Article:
As someone who genuinely enjoys cooking meals for just myself (perhaps because I generally cook for my family and not myself), I was super excited to learn about the publication of chef Anita Lo’s new cookbook Solo: A Modern Cookbook for a Party of One, featuring recipes for the solo diner. With all due respect to the Beatles, eating alone, like living alone, does not have to be lonely.
For people who do not have a life partner and do not have kids, it is essential to complete estate planning documents such as a Health Care Directive, a General Durable Power of Attorney, a Durable Power of Attorney for Health Care Decisions, Memorial Instructions, and a Will. Having an estate plan when you are single allows you to nominate someone to act on your behalf if you are alive but lack the capacity to make financial or medical decisions on your own behalf, and also to direct the distribution of your assets when you die. There are special considerations for a single person to take into account in the estate planning process.
For example, fiduciary nominations should be given serious thought. A fiduciary is a person who acts on behalf of another person, such as an Attorney-in-Fact under a durable power of attorney, or a personal representative nominated in a Will. For someone without a life partner or children, other family members or friends may be called into service as fiduciaries. Being a fiduciary carries tremendous responsibility. For some folks, there may not be an obvious choice for who to nominate as a fiduciary in their estate planning documents. It may make sense to consider nominating a professional fiduciary to serve in that capacity. Whether nominating a friend, a family member, or a professional fiduciary, it is always a good idea to discuss your decision with the individual(s) you nominate so that you have confirmation that they are willing to serve, if necessary, and so that they are prepared to act on your behalf when necessary.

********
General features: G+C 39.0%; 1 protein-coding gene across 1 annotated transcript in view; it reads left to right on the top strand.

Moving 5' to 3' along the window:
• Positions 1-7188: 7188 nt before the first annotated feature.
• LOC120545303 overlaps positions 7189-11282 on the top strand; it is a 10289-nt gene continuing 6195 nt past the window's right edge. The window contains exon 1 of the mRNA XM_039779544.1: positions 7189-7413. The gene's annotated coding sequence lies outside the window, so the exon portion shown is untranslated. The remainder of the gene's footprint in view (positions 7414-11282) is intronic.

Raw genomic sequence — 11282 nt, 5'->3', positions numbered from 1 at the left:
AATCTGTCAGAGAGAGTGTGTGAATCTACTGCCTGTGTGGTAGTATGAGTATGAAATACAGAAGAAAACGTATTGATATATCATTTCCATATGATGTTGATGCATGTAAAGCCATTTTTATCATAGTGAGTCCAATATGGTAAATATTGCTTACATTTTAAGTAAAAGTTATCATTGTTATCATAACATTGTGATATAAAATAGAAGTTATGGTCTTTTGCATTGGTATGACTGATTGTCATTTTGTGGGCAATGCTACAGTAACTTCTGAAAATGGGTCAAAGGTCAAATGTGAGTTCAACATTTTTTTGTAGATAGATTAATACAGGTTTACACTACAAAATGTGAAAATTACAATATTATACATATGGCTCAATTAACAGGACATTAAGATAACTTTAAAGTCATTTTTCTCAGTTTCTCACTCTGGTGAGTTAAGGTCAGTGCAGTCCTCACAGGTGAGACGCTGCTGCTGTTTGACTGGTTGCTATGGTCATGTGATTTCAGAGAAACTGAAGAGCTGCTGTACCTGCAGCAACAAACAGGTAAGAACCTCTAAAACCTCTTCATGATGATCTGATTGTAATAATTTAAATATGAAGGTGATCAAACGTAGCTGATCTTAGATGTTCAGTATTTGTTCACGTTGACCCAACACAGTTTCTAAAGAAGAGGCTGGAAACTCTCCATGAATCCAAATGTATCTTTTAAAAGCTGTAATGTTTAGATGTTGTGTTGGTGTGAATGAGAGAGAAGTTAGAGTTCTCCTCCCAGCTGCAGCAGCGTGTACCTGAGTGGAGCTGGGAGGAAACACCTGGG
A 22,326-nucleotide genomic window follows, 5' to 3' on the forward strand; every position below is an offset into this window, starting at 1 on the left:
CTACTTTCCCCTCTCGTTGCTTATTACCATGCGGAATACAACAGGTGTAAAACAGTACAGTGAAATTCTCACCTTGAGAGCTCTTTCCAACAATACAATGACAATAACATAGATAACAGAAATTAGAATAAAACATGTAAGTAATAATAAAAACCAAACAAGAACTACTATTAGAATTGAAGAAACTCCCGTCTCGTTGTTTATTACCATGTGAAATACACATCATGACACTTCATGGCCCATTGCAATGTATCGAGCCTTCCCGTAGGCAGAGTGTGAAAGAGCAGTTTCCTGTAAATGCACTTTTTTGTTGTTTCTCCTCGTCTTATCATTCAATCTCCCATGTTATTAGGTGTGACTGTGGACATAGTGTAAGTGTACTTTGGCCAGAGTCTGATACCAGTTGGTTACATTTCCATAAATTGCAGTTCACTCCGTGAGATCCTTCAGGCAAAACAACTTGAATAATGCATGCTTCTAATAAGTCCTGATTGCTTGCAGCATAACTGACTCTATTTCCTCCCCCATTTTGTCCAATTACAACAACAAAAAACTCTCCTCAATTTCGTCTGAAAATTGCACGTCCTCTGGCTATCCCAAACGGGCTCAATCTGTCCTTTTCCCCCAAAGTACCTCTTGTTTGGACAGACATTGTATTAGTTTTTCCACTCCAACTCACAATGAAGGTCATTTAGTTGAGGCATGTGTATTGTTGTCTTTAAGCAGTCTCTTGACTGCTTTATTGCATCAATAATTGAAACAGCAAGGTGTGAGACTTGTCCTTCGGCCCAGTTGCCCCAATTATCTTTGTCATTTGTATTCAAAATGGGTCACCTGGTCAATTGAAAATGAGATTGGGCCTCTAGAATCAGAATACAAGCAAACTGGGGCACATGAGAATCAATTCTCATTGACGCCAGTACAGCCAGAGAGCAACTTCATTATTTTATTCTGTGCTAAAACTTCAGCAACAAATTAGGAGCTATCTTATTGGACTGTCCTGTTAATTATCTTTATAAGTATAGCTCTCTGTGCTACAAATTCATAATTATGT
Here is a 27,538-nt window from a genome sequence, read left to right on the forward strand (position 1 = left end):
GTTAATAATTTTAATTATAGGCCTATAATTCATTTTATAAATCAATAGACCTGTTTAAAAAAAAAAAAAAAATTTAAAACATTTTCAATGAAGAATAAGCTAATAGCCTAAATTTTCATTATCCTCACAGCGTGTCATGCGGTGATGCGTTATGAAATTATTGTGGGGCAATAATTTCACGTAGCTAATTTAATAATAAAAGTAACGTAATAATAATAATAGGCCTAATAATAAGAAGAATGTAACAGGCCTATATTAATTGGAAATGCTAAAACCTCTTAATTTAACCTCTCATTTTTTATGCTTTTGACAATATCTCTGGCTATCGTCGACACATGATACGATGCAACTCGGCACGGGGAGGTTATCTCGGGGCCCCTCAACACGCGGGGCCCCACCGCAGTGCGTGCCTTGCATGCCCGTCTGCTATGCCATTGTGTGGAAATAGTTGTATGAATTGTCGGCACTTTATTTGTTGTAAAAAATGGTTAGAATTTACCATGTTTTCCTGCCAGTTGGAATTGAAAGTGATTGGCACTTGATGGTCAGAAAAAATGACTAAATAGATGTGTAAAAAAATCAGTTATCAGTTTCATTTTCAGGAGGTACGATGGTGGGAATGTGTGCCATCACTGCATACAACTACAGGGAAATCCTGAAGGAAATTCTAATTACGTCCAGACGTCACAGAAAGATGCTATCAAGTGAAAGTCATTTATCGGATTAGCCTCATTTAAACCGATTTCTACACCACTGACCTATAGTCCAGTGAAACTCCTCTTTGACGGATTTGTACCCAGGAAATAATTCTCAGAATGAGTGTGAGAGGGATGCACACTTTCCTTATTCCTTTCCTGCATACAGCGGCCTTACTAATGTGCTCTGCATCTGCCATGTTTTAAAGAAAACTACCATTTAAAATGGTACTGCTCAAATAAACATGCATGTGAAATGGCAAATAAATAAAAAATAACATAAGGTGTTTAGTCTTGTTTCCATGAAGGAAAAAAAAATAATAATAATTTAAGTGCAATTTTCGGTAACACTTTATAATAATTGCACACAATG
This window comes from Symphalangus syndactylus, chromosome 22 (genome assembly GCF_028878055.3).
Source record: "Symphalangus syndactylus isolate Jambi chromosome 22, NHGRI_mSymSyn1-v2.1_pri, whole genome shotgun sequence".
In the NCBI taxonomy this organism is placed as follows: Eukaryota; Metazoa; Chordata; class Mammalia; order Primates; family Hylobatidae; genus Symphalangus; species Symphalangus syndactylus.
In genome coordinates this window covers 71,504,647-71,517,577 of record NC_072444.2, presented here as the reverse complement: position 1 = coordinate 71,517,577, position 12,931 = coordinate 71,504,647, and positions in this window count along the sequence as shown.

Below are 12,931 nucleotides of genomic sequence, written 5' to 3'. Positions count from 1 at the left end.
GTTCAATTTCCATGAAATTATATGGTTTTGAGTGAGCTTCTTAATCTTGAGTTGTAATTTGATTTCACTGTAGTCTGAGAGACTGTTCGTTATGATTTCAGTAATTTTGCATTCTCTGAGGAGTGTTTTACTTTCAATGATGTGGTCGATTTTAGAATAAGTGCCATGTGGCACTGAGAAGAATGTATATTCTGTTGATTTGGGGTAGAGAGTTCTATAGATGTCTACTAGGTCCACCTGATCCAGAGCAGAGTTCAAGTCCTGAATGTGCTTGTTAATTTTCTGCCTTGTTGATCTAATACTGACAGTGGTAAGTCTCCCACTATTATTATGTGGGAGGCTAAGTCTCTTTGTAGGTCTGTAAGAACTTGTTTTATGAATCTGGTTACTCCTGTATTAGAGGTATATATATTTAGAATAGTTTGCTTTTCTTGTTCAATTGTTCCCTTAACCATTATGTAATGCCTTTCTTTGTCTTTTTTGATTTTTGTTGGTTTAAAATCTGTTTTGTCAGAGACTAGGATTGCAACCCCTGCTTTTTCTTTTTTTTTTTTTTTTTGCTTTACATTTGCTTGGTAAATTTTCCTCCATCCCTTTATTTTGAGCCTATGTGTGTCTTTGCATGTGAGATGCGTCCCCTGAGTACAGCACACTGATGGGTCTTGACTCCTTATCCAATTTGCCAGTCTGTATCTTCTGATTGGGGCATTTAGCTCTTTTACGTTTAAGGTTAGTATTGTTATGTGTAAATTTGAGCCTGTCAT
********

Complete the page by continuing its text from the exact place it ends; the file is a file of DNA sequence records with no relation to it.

In addition, decisions regarding estate distribution may not be clear-cut for a single person without close family. Friends, more distant relatives, and charitable organizations, in varying combinations, may be designated as estate beneficiaries. Further, a single person with pets should consider how to provide for the care of their pets if are they no longer able to do so due to illness, injury, or death.
Finally, it is important to keep in mind that your estate planning should never be done alone. Rather, you should work with an estate planning attorney to discuss your options and make informed decisions regarding the estate planning process. If you are single and have questions regarding your estate planning, we invite you to contact us. We’re happy to help!
Photo Credit: Nicole De Khors on Burst